SIR R. ASSHETON CROSS (Lancashire, S.W., Newton)

After what has just fallen from the right hon. Gentleman, I should like to say that there is no doubt the passing of a Resolution of this kind after a full debate would have great weight with the country, but that a Resolution of the House, whichever way it might go, passed without debate would have no effect, practically, either in the country or elsewhere. I am not going to follow hon. Gentlemen in the argument as to whether the proposition before us is right or wrong; but I would say that, at this time of night, in the middle of such a debate as we are engaged in, and looking at the state of the Benches, it is impossible for the House to come to a Resolution which would have any effect. Therefore, with all sincerity, I would say to the hon. Baronet who has brought the question forward that he should introduce it at a time when it could be fairly discussed, in a full House—for it is a subject that deserves discussion, and which I am sure will receive it. I cannot omit to refer to the other circumstance, that this very question is being considered upstairs at this moment. For this House to pass a Resolution on the subject whilst the Committee is sitting, and before it has reported, would be looked upon by everyone who is familiar with the Forms of the House as a most extraordinary thing, and as coming to a conclusion without sufficient knowledge and information. Of course, on this matter I am only expressing my own opinion, and not that of right hon. Gentlemen opposite. [Sir JOHN SWINBURNE dissented.] The hon. Baronet shakes his head, but I think I have a right to put this proposition before the House. I believe it is one that will be accepted by the country.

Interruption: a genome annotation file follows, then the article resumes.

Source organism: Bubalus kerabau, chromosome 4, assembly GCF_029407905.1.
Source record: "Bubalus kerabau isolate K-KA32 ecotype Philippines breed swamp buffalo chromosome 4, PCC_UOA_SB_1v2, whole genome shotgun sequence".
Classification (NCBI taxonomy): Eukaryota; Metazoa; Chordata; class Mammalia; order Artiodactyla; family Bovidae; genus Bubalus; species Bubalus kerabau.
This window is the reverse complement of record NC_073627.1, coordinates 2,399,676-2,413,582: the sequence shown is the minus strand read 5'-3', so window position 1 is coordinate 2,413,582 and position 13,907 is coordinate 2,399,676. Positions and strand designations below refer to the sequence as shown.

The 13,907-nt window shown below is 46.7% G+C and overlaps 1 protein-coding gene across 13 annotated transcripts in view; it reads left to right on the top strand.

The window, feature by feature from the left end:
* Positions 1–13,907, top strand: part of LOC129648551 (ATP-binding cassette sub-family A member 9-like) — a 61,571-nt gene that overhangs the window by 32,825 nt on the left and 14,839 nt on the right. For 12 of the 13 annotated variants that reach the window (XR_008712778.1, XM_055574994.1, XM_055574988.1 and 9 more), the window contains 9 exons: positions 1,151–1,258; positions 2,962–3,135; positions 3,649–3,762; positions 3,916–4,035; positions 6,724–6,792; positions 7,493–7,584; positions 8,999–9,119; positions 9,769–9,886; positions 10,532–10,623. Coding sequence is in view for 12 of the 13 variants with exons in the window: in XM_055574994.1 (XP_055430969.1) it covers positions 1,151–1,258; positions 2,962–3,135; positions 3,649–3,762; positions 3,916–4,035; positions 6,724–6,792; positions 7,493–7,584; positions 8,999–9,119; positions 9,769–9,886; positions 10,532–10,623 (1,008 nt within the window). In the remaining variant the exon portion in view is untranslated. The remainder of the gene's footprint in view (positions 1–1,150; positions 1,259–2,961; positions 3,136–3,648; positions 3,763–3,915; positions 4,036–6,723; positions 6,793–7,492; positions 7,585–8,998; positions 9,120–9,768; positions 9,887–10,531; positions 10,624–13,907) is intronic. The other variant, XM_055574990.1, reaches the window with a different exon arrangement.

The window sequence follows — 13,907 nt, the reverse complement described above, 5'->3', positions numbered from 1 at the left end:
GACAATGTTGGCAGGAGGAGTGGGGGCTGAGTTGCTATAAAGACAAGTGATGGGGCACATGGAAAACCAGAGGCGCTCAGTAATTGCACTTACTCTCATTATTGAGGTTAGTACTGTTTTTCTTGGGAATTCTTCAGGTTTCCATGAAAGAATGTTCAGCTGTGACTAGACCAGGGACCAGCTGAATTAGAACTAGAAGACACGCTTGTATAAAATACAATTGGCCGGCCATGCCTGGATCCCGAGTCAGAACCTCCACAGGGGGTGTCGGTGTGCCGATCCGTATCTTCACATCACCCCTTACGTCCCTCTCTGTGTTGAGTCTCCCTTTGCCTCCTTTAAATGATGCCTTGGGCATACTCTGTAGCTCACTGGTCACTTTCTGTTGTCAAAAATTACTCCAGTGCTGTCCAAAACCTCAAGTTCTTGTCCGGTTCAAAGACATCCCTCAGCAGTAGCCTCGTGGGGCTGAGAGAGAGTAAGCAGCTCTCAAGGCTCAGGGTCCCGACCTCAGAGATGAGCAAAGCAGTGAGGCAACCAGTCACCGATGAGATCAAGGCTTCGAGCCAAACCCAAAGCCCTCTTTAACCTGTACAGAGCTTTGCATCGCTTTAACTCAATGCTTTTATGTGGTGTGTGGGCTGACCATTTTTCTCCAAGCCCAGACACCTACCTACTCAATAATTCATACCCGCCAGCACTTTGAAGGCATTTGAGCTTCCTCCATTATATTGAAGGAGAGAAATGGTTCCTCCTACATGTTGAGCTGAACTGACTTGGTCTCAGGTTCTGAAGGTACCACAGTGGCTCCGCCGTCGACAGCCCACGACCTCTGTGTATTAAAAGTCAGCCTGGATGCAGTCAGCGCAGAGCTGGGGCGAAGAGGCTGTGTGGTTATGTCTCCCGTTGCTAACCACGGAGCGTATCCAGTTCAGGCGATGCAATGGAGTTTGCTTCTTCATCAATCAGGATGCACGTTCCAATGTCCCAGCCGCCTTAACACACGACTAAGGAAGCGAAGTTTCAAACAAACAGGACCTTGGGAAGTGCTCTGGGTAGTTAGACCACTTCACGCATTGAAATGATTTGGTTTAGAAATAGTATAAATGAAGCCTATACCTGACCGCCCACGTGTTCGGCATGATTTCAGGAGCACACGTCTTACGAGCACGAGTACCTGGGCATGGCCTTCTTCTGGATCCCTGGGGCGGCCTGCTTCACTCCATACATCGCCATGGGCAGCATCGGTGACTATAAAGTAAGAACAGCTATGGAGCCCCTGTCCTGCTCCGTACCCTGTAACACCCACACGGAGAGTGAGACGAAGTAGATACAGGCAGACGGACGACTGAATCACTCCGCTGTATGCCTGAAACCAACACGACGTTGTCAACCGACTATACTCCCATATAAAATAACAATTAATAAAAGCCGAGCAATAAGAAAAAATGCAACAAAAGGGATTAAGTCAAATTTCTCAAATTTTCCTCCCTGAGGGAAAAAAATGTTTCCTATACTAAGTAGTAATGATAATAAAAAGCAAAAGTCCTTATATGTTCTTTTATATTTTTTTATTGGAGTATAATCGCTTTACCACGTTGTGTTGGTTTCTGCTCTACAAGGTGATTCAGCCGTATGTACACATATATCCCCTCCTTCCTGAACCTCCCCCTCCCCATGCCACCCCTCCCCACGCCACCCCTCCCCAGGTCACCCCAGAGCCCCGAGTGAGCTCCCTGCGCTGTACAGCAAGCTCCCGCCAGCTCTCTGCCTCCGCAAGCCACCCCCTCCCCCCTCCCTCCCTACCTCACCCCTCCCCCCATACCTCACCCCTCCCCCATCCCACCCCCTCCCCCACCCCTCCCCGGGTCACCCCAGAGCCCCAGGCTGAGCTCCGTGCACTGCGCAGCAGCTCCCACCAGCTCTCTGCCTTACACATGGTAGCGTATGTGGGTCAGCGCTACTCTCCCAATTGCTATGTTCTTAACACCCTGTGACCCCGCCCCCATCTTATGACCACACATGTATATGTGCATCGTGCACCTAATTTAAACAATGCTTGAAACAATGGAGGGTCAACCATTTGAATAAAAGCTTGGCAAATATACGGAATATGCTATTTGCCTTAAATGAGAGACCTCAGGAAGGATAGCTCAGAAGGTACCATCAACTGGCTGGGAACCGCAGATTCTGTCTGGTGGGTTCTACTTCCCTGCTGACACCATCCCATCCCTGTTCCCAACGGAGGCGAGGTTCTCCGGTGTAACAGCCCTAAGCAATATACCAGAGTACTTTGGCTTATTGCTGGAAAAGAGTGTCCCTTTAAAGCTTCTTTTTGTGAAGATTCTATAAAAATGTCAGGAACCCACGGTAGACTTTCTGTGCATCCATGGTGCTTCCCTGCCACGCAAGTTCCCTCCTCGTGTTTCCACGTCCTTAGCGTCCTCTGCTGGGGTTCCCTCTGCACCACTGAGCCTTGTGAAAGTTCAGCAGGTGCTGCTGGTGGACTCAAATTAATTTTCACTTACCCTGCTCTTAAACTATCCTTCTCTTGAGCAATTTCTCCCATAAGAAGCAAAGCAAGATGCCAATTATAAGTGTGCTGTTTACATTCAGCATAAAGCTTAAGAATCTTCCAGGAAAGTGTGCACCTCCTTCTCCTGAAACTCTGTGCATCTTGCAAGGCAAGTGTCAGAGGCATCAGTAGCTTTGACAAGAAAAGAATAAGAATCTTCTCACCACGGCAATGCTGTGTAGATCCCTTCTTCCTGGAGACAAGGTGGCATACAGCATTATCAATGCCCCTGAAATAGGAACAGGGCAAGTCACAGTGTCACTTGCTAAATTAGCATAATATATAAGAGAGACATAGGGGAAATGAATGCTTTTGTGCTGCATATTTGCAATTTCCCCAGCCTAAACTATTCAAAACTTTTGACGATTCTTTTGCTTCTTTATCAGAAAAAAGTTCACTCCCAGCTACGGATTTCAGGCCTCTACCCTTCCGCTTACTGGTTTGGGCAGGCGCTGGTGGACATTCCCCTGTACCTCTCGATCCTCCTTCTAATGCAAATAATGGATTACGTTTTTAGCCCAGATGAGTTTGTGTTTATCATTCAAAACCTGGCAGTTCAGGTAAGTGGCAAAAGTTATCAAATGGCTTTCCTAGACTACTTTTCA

MR. KENRICK (Birmingham, N.)

I do not concur in what the right hon. Gentleman the Home Secretary said, that Town Councils are not to be trusted with the conduct of these schools. Town Councils are the elected representatives of the people, and as elected representatives I believe they are, at any rate in most cases, the most competent authorities to entrust with the management of the schools. I speak on this subject with some knowledge of one school—the Grammar School in Birmingham—to which the Town Council appoints eight representatives out of a total number of 21. The result of the addition of representative Governors on that Board has been to infuse considerable energy into the management with the best results. I simply rose to support the Motion as a declaration in favour of the representative principle. I believe that to be the sound principle on which all these Charities and public Institutions are to be carried on; and it is looking on the Resolution in that light that I venture to recommend it to the support of the House. I should like to say that this is not a Bill. The Government at this time are asking us to vote on a question of supreme importance, and they will take the vote not as committing the House to all the particulars of the measure, but simply as a declaration of principle. That being the case on a matter of great Constitutional importance, surely on a minor matter such as this we need not quarrel too much as to the terms of the Resolution. It would be distinctly understood in the country, as in the House, simply as the affirmation of a principle; and that principle I take to be a sound one, and one it is the duty of the House to recognize, and put in force on every occasion when the opportunity arises.